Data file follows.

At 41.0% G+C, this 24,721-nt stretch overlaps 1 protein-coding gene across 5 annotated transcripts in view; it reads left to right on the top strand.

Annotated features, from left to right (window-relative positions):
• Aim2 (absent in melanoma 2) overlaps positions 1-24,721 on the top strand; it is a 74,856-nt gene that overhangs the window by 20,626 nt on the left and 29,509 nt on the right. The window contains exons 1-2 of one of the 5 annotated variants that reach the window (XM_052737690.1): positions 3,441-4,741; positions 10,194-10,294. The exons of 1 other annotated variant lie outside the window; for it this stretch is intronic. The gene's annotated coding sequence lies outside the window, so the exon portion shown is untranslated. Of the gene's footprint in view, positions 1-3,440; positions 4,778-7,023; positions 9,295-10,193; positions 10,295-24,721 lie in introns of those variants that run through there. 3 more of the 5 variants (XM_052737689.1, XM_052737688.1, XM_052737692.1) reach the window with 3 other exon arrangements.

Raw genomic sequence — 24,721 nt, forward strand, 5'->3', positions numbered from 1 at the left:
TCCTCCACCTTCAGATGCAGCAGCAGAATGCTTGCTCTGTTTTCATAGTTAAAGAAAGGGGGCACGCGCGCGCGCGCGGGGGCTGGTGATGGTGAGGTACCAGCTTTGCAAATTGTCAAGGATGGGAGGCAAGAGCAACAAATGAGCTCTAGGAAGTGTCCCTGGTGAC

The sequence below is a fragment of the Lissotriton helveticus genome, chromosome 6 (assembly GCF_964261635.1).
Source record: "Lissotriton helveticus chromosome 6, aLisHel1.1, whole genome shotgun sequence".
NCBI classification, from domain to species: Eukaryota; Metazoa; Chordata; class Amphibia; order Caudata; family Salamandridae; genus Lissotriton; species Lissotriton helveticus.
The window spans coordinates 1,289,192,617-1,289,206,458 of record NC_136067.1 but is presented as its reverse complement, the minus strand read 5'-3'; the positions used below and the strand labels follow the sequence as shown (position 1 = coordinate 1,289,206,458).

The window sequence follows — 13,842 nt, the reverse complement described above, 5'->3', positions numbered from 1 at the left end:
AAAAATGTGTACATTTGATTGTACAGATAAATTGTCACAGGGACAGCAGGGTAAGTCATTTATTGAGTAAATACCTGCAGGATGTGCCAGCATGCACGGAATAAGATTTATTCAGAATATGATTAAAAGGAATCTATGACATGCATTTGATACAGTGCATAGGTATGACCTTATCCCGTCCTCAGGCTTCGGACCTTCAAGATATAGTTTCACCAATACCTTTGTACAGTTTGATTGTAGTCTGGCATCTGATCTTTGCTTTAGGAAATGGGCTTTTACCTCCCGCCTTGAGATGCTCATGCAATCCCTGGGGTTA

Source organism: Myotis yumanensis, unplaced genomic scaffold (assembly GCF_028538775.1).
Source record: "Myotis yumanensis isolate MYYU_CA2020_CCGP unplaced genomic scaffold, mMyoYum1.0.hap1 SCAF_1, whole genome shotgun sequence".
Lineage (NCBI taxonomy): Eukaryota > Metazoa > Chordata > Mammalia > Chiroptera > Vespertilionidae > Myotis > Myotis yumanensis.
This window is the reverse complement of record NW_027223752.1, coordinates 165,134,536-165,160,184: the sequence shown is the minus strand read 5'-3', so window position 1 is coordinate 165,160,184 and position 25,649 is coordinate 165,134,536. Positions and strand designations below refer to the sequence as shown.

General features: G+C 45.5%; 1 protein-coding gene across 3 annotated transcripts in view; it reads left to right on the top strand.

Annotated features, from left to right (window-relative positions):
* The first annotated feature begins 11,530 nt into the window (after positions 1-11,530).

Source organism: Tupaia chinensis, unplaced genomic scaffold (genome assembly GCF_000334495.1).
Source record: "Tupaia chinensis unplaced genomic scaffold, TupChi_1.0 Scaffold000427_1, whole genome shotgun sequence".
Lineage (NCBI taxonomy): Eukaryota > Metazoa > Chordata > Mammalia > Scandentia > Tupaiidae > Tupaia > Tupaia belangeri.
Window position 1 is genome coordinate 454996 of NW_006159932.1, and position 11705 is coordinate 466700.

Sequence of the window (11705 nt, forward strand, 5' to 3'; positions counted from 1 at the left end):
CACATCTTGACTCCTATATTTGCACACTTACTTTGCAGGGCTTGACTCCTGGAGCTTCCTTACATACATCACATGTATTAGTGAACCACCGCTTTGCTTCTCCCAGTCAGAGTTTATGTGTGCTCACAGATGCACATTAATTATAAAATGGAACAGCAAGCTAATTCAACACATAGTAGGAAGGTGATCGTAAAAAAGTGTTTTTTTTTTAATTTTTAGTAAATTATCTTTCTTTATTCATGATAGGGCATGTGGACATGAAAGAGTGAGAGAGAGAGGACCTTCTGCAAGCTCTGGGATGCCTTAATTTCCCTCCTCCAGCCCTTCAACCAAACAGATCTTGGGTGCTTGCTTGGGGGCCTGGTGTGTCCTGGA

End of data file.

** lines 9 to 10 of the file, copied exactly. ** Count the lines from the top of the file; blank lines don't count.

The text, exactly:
The window spans coordinates 1,289,192,617-1,289,206,458 of record NC_136067.1 but is presented as its reverse complement, the minus strand read 5'-3'; the positions used below and the strand labels follow the sequence as shown (position 1 = coordinate 1,289,206,458).

The window sequence follows — 13,842 nt, the reverse complement described above, 5'->3', positions numbered from 1 at the left end: